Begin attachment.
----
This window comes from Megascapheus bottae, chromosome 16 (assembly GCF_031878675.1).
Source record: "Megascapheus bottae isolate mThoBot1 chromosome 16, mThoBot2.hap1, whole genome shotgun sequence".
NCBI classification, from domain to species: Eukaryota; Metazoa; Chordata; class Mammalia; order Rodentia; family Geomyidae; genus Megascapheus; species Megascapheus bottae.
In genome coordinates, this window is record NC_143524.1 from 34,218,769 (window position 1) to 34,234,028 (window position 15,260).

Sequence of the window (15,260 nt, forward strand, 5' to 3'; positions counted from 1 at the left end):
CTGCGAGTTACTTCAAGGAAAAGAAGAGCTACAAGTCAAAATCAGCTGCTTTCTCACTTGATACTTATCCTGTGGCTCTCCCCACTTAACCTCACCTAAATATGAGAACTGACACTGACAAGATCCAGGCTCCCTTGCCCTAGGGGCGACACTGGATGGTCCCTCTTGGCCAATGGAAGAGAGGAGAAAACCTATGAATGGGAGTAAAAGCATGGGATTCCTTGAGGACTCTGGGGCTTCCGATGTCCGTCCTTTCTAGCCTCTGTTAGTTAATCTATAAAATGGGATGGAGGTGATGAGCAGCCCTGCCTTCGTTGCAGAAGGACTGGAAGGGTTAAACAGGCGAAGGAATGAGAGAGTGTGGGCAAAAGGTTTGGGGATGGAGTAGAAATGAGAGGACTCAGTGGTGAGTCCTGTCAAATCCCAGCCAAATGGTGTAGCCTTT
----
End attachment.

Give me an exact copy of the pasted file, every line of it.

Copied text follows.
This window comes from Megascapheus bottae, chromosome 16 (assembly GCF_031878675.1).
Source record: "Megascapheus bottae isolate mThoBot1 chromosome 16, mThoBot2.hap1, whole genome shotgun sequence".
NCBI classification, from domain to species: Eukaryota; Metazoa; Chordata; class Mammalia; order Rodentia; family Geomyidae; genus Megascapheus; species Megascapheus bottae.
In genome coordinates, this window is record NC_143524.1 from 34,218,769 (window position 1) to 34,234,028 (window position 15,260).

Sequence of the window (15,260 nt, forward strand, 5' to 3'; positions counted from 1 at the left end):
CTGCGAGTTACTTCAAGGAAAAGAAGAGCTACAAGTCAAAATCAGCTGCTTTCTCACTTGATACTTATCCTGTGGCTCTCCCCACTTAACCTCACCTAAATATGAGAACTGACACTGACAAGATCCAGGCTCCCTTGCCCTAGGGGCGACACTGGATGGTCCCTCTTGGCCAATGGAAGAGAGGAGAAAACCTATGAATGGGAGTAAAAGCATGGGATTCCTTGAGGACTCTGGGGCTTCCGATGTCCGTCCTTTCTAGCCTCTGTTAGTTAATCTATAAAATGGGATGGAGGTGATGAGCAGCCCTGCCTTCGTTGCAGAAGGACTGGAAGGGTTAAACAGGCGAAGGAATGAGAGAGTGTGGGCAAAAGGTTTGGGGATGGAGTAGAAATGAGAGGACTCAGTGGTGAGTCCTGTCAAATCCCAGCCAAATGGTGTAGCCTTT